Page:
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Monday - May 27, 2013

From: Knoxville, TN
Region: Southeast
Topic: Edible Plants, Shrubs, Trees, Vines
Title: Fruit crops to grow in Tennessee mountains
Answered by: Nan Hampton

QUESTION:

My property has a lot of rock formations throughout it and has hundreds of cedars where it is not pasture. I am wanting to grow fruit trees and berry bushes but don't know what can grow in this environment. It appears that grass (hay and straw) are growing well. Question, what are the best fruit crops to grow in this type soil. East Tennessee mountains is the location of the property.

ANSWER:

Our focus and expertise at the Lady Bird Johnson Wildflower Center are with plants native to North America so the recommendations I will suggest are plants native to North America, and specifically, native to Knox County, Tennessee.

Asimina triloba (Pawpaw)  Here are more photos and information from Missouri Botanical Garden.

Morus rubra (Red mulberry)  Here are more photos and information from Plants for a Future.

Prunus americana (American plum)  Here are more photos and information from Missouri Botanical Garden.

Prunus angustifolia (Chickasaw plum)  Here is more information from Floridata.

Juglans nigra (Black walnut)  Here are more photos and information from Missouri Botanical Garden.

Carya ovata (Shagbark hickory)  Here is more information from the US Forest Service.

Vaccinium corymbosum (Highbush blueberry)  Here is more information from Plants for a Future.

Vitis rotundifolia (Muscadine)  Here is more information from California Rare Fruit Growers.

Castanea pumila (Chinkapin)  Here is more information from North Carolina State University.

Corylus americana (American hazelnut)  Here is more information from Plants for a Future.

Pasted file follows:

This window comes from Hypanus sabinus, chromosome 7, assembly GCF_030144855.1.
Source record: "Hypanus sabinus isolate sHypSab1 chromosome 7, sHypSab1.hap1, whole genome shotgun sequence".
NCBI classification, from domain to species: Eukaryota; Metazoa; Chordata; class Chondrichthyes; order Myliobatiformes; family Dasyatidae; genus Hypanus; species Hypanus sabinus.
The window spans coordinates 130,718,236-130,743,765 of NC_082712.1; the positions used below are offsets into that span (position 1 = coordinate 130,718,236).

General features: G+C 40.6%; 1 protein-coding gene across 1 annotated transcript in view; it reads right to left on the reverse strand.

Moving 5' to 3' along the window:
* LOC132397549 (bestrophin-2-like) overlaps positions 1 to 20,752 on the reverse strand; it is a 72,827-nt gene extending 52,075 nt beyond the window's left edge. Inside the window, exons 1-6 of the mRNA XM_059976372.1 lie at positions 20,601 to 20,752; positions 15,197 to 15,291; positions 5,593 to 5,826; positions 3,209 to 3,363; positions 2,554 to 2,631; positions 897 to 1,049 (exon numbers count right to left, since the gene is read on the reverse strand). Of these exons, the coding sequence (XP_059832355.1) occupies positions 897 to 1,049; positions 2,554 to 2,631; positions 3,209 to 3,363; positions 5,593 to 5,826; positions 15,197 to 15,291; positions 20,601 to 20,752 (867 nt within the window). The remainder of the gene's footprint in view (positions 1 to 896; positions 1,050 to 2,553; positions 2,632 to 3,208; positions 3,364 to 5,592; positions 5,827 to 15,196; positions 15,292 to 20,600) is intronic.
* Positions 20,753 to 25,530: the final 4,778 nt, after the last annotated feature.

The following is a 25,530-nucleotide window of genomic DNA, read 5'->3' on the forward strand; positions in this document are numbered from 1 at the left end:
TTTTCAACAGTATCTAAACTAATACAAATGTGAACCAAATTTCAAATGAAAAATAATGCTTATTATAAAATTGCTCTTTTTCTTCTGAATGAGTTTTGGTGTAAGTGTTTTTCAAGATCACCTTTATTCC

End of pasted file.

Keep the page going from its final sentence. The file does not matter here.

Rubus argutus (Sawtooth blackberry)  Here are more photos and information from Carolina Nature.

Rubus occidentalis (Black raspberry)  Here are more photos and information from Plants for a Future.

Many common garden fruits and vegetables are not native to North American and Knox County, Tennessee (e.g., Peaches–Prunus persica–native to Asia) but will grow in your area.  For information about varieties of non-native fruits and vegetables the University of Tennessee Extension Office is an excellent resource.  Here is a link to a list for their publications about Gardening–Fruits.  The Knox County Office also offers Fruit and Nut Tree Information.

 

 

From the Image Gallery


Pawpaw
Asimina triloba

Red mulberry
Morus rubra

American plum
Prunus americana

Chickasaw plum
Prunus angustifolia

Black walnut
Juglans nigra

Shagbark hickory
Carya ovata

Highbush blueberry
Vaccinium corymbosum

Muscadine
Vitis rotundifolia

Frost grape
Vitis vulpina

Chinkapin
Castanea pumila

American hazelnut
Corylus americana

Black raspberry
Rubus occidentalis

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